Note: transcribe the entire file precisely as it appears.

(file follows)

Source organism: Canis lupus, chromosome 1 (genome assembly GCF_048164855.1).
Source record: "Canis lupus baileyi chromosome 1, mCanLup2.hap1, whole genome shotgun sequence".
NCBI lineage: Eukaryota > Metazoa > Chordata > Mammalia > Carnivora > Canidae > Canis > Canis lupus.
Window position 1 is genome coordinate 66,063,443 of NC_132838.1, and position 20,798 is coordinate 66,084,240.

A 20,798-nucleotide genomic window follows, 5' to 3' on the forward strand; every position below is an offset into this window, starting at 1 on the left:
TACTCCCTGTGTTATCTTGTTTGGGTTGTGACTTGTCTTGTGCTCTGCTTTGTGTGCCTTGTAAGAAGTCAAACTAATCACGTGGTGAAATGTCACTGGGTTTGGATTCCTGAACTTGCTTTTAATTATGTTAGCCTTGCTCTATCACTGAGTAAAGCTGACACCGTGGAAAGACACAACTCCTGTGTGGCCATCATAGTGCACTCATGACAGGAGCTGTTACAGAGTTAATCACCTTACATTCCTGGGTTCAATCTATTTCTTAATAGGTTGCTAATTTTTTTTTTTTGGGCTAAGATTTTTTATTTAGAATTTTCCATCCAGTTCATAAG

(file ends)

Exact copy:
Source organism: Canis lupus, chromosome 1 (genome assembly GCF_048164855.1).
Source record: "Canis lupus baileyi chromosome 1, mCanLup2.hap1, whole genome shotgun sequence".
NCBI lineage: Eukaryota > Metazoa > Chordata > Mammalia > Carnivora > Canidae > Canis > Canis lupus.
Window position 1 is genome coordinate 66,063,443 of NC_132838.1, and position 20,798 is coordinate 66,084,240.

A 20,798-nucleotide genomic window follows, 5' to 3' on the forward strand; every position below is an offset into this window, starting at 1 on the left:
TACTCCCTGTGTTATCTTGTTTGGGTTGTGACTTGTCTTGTGCTCTGCTTTGTGTGCCTTGTAAGAAGTCAAACTAATCACGTGGTGAAATGTCACTGGGTTTGGATTCCTGAACTTGCTTTTAATTATGTTAGCCTTGCTCTATCACTGAGTAAAGCTGACACCGTGGAAAGACACAACTCCTGTGTGGCCATCATAGTGCACTCATGACAGGAGCTGTTACAGAGTTAATCACCTTACATTCCTGGGTTCAATCTATTTCTTAATAGGTTGCTAATTTTTTTTTTTTGGGCTAAGATTTTTTATTTAGAATTTTCCATCCAGTTCATAAG